GINOWAN CITY, Okinawa — Each is a unique, handcrafted work of art.
Some bear small spokes resembling bold-hued sea urchins. Other orbs and cylinders gleam with flashes of gold and silver within their depths. Shades of purple, orange, red and blue feature strongly.
As varied as her imagination, each lampwork glass bead has one thing in common — each is a work of love and labor, says artist Julia Landecker, who has been perfecting her craft for the past five years.
Landecker, a lieutenant commander with more than 12 years in the Navy who is currently assigned as a physical therapist on Kadena Air Base on Okinawa, has had a lifelong dream of working with glass and first started with stained glass in 1997.
While stationed at Sigonella Naval Air Station in Sicily from 2001 to 2004, Landecker found her true love — making Venetian glass beads.
While vacationing in Venice in 2002, she also visited Murano, which is renowned for its glasswork artisans. There she met Davide Penso, a prominent artist within the bead- making community.
“He was turning on his torch for the morning,” Landecker remembers. “It was unbelievable.”
His mastery of the craft fascinated her, and so began Landecker’s love affair with bead making. She eventually made several trips back to Murano to attend lampwork workshops with Penso. At one point, he even offered her an apprenticeship with him, something that wasn’t possible because of her commitment to the Navy, Landecker says.
It began as a hobby — a hobby that cost Landecker more than $1,000 for the torches, other tools and supplies of glass she needed just to get started. It has steamrolled into an obsession.
Landecker spends up to 40 hours a week in the small workshop she created in a spare room of her home in Ginowan City.
Ensconced in her workshop after completing her Navy work for the day, she can easily spend hours turning the ungainly-looking rods of Venetian glass that are stacked throughout the workshop into intricate beads.
Landecker uses a process called lampwork to make her jewelry.In this process, she melts a glass rod under the flame of a torch and molds the heated glass around a metal dowel to form the body of a bead into any shape she wants. From there, she can build layers of colored glass rods, melt spikes of glass onto a bead’s surface, add gold or silver flakes or introduce other patterns into the bead.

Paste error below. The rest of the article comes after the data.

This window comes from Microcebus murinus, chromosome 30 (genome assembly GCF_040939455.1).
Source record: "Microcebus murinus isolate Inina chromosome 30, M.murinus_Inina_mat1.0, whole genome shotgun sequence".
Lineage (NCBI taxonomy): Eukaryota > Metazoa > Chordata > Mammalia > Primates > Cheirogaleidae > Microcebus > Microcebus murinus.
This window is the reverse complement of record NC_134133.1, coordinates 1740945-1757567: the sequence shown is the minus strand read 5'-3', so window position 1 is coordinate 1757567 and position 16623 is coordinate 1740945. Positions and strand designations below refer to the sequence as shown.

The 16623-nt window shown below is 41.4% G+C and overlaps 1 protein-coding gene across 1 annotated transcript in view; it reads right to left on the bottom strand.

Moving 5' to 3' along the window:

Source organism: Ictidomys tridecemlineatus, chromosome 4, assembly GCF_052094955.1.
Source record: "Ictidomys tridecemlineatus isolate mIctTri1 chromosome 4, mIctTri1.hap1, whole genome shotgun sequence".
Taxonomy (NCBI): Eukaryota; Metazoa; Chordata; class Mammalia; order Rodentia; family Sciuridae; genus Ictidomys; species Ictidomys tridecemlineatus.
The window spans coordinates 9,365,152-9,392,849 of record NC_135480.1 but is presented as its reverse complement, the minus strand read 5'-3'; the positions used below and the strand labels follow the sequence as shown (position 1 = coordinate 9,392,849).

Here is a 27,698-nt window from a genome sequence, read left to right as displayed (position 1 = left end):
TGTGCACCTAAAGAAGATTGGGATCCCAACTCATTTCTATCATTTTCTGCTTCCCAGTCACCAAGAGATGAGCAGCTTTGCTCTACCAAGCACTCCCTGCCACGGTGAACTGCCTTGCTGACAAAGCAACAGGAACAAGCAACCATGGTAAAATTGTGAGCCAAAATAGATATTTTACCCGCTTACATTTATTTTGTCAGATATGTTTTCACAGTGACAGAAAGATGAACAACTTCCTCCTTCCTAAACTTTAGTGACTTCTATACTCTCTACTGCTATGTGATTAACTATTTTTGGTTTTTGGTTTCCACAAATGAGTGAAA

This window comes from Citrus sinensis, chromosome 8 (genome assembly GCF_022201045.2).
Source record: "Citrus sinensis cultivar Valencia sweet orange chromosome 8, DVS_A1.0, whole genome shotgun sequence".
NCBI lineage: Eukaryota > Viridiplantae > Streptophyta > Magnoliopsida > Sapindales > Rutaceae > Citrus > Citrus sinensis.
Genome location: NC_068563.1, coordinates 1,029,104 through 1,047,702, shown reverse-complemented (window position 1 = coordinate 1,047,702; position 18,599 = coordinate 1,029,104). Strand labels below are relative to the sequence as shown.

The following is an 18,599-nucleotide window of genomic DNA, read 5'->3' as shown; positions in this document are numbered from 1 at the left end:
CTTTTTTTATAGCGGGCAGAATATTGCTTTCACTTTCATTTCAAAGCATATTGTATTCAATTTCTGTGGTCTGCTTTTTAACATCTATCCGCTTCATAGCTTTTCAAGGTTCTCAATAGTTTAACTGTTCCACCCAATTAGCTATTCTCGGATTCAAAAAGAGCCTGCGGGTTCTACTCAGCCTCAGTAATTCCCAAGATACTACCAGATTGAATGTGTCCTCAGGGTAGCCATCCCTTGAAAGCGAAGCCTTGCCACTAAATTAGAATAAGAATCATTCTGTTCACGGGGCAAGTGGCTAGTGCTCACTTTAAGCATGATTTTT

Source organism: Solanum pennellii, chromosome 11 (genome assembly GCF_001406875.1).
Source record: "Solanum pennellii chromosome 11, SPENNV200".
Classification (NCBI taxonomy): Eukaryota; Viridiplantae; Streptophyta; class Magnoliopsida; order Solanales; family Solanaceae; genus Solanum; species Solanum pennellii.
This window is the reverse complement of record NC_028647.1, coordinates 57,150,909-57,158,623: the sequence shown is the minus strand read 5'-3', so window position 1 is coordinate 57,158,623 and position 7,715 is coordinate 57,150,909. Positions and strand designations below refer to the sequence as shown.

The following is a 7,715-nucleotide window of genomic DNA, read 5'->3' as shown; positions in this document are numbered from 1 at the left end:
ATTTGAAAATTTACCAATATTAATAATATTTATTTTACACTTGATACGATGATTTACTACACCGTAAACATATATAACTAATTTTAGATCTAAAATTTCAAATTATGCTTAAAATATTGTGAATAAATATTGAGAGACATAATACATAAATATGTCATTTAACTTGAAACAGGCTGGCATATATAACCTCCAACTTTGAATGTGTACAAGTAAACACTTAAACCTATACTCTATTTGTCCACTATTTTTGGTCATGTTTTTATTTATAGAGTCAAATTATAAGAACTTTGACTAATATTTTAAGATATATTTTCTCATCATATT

The process is all about temperature control, Landecker said, explaining the glass is melted at temperatures between 1,400 and 1,700 degrees Fahrenheit.
If a bead is not kept at an even temperature or cools too quickly, elements of the glass expand or contract in different ways, and then it can crack or explode, she explains.
It does make her craft more exciting, but “I could live without that particular brand of excitement,” Landecker admits.
Landecker is experimenting with a technique called fuming, where a piece of silver is vaporized on the end of a crystal rod and then the vapors are blown onto a bead. The resulting chemical reaction changes the bead’s color, though Landecker says she never really knows how.
But that is true of most of her beadwork.
When she sits down, she has an idea she wants to work on, but “that goes out the window once the heat turns on,” she says.
“One hundred percent, every bead is an experiment.”
They may be experiments, but Landecker puts her heart and soul into making them, and she feels very strongly about the results.
“Every single piece, I love it or I hate it,” she says. “It’s a very emotional thing.”
Once completed, the glass beads are cooled overnight in a kiln set at about 948 degrees Fahrenheit.
“Every morning is Christmas in this house,” she says. “I stumble in here to look in the kiln. You don’t know ’til it comes out of the kiln.”
She combines the beads with freshwater pearls, Swarovski crystals, sterling silver or gold vermeil to create mostly necklaces and earrings.“It’s much easier for me to not try to make beads to match a set piece,” Landecker explains, “but just to make a bunch of beads and then go through them to get the beads to build a piece of jewelry.”
Landecker sells her jewelry, but admits that right now it’s more a hobby than anything else — one she hopes to parlay into a career once she retires.
“Right now, it’s not about sales, it’s about building and learning to run my business and having a name in the bead community,” she says.“I just want people to see my artwork.”
Landecker’s jewelry can be viewed at her Web site, www.julialandecker.com. She will also have a booth at an Army and Air Force Exchange Service craft fair scheduled for April 18-20 on Camp Foster.
Better quality comes at a price
Julie Landecker’s hand-crafted jewelry is not cheap, but it is definitely worth the cost, says the artist. Landecker prices her single bead pendant necklaces around $25 and from that starting point, her jewelry ranges in price up to more than $800. She admits hand-made glass bead jewelry is more expensive than jewelry that uses mass produced machine made beads. But there is a lot that goes into hand-crafting these types of beads; an artist goes through a lot of mistakes and broken beads to perfect the craft, she said. “The buyer is also paying for all the beads that have come before” the perfected artwork, she explains.
“It’s a phenomenal amount of trial and error that goes into it” before you get it right, she said. Of the less expensive jewelry that uses mass produced beads, Landecker has a very firm opinion. “Why would you want anything that is mass produced?” Landecker asks. “There is something to be said for hand-made. It’s unique; one-of-a-kind. Each bead is a work of art,” she said. “These will become family heirlooms; the mass-produced stuff eventually winds up in the garbage.”
— Cindy Fisher